Entrepreneurial Imagination
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Entrepreneurial Imagination

Time, Timing, Space and Place in Business Action

Björn Bjerke and Hans Rämö

Schedules and places of production, working times and working places, are no longer fixed due to the effects of the contemporary economy. The authors expertly bring together a focused and themed book that deals wholly with the subjects of time and space in a phenomenological understanding of entrepreneurial action and business ventures. They discuss theories and thinking of human action, space, place and time in various entrepreneurial arenas, including social entrepreneuring, environmental and corporate social responsibility, network forms of entrepreneuring, urban governance and regional development.
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Chapter 7: Entrepreneurial Action and Environment

Björn Bjerke and Hans Rämö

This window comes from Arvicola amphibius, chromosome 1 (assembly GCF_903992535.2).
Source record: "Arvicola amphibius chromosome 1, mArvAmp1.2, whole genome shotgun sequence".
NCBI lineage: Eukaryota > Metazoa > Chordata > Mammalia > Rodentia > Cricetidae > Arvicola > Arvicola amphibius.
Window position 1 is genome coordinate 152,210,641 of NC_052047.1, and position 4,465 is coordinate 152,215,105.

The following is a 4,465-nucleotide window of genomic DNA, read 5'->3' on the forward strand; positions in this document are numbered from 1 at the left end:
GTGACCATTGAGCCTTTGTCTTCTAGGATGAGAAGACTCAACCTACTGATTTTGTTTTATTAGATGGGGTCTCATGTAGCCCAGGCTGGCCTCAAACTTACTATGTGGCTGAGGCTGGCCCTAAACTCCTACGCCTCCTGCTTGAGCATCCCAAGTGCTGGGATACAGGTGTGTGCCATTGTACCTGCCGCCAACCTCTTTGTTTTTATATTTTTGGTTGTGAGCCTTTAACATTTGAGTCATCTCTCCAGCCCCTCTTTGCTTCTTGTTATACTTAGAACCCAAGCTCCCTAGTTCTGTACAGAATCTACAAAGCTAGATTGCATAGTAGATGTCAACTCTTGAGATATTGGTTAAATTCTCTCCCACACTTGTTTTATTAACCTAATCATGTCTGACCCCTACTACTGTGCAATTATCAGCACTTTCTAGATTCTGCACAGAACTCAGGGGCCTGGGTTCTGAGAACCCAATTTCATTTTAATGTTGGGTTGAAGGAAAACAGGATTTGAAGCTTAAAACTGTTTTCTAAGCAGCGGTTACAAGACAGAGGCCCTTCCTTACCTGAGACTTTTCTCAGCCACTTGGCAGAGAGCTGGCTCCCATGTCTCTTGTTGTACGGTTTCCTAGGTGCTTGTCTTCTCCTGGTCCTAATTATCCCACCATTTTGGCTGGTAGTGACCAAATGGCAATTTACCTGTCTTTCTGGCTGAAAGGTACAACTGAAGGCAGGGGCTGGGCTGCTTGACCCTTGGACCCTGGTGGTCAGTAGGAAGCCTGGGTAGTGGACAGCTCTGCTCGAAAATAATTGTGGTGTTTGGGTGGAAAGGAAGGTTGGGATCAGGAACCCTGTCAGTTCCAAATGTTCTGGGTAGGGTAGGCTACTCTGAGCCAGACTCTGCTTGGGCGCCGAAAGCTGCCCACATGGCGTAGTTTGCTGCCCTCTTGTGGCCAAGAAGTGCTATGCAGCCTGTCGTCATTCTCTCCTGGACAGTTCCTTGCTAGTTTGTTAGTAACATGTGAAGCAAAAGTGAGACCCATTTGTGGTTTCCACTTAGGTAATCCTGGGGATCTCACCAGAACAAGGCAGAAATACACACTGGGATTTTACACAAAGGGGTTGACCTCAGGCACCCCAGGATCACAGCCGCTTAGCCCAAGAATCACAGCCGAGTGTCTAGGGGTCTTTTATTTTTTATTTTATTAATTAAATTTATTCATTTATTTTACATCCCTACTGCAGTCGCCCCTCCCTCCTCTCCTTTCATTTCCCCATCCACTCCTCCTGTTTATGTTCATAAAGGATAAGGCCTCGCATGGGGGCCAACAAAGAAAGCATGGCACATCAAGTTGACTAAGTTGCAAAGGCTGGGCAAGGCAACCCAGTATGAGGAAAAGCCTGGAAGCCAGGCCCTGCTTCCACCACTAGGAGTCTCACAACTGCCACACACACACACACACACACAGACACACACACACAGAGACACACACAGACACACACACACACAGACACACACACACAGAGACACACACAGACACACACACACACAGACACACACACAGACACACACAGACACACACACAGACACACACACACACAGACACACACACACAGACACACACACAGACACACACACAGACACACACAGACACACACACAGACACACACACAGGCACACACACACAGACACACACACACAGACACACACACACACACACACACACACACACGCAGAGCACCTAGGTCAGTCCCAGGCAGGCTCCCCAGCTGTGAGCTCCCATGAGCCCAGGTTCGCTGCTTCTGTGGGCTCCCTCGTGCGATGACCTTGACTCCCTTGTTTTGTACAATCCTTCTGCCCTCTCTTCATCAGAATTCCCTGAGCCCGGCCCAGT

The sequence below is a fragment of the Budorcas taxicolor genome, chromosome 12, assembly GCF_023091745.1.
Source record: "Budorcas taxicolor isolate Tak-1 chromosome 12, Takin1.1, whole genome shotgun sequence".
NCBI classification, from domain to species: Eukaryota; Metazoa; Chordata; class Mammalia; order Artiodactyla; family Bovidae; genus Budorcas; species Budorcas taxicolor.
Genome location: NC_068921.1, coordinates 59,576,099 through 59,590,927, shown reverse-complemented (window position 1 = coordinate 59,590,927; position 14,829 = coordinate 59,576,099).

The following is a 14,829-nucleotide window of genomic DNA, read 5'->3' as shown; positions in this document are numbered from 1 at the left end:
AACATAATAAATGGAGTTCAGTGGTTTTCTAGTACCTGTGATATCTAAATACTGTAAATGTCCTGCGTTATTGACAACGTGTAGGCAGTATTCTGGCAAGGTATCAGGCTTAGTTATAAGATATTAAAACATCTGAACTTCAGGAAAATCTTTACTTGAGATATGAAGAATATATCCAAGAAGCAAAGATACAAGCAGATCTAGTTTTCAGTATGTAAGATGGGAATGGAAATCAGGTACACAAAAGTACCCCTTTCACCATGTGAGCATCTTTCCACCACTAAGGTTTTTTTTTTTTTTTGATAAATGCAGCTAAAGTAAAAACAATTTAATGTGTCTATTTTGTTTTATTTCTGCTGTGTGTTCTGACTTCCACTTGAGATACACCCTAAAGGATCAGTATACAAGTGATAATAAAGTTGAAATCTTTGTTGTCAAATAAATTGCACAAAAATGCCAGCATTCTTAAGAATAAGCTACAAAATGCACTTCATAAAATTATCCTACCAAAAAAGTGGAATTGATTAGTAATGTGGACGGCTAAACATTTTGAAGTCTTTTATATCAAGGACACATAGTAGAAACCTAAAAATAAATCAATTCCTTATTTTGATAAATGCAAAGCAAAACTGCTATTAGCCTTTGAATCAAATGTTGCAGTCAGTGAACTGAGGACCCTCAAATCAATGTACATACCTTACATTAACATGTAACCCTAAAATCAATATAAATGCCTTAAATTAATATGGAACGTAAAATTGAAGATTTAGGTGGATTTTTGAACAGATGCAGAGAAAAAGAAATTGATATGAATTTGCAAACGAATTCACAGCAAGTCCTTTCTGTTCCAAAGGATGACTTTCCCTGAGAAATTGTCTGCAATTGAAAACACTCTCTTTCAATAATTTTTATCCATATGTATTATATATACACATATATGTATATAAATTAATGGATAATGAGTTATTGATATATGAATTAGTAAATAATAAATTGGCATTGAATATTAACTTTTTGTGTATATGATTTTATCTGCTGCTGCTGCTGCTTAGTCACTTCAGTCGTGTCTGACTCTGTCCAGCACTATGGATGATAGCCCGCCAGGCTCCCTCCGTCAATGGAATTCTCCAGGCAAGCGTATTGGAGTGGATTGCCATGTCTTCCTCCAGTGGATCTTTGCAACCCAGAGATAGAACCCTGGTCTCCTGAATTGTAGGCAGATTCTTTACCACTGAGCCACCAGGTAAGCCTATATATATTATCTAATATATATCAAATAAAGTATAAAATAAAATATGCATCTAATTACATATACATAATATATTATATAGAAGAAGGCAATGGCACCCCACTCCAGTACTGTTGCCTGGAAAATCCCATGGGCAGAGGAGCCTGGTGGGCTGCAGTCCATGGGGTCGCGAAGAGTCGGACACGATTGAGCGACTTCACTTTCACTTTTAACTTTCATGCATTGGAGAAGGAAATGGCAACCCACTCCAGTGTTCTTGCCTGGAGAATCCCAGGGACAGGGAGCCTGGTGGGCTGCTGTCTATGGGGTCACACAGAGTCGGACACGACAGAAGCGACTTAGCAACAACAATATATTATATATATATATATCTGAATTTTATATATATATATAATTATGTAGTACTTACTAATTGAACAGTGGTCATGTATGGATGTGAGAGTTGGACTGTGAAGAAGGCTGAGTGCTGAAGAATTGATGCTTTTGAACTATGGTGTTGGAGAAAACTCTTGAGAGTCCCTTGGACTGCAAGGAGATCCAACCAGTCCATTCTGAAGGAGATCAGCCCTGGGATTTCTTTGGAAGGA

Green, eco-friendly, carbon neutral – these are amongst the top buzzwords of today. In all aspects of life we hear a lot about saving the environment and reducing carbon emissions, but what does that mean in relation to entrepreneuring practice? With more and more companies transforming all or part of their businesses into ‘green’ ventures, the question ‘What does greening mean in an entrepreneurial context?’ arises. In the growing movement toward green businesses, the role of the entrepreneur still remains little studied. Therefore, entrepreneurs accepting responsibility for the impacts they have on air, land, water and fellow humans is the issue to be discussed in this chapter. The chapter will discuss what it means to be green in entrepreneurial thinking by outlining some of the previous studies and identifying some key issues. The chapter then moves on to a discussion of extended responsibilities: that of corporate social responsibility (CSR) when it is taken seriously. Finally, the phenomenology of green- and CSR-oriented entrepreneuring practice in time, timing, space and place will be discussed. The concepts of green entrepreneuring, environmental entrepreneurs and, more recently, ecoentrepreneuring are relatively new ones. Entrepreneurs create and extract value from various situations and by including environmental and social concerns extend the obligations. Consequently, green- and socially oriented entrepreneurs are including concerns for the natural environment and fellow humans in their activities – in the local community surrounding the operation as well as at distance somewhere else and later. Studies linking green associations into entrepreneurial actions have only been...

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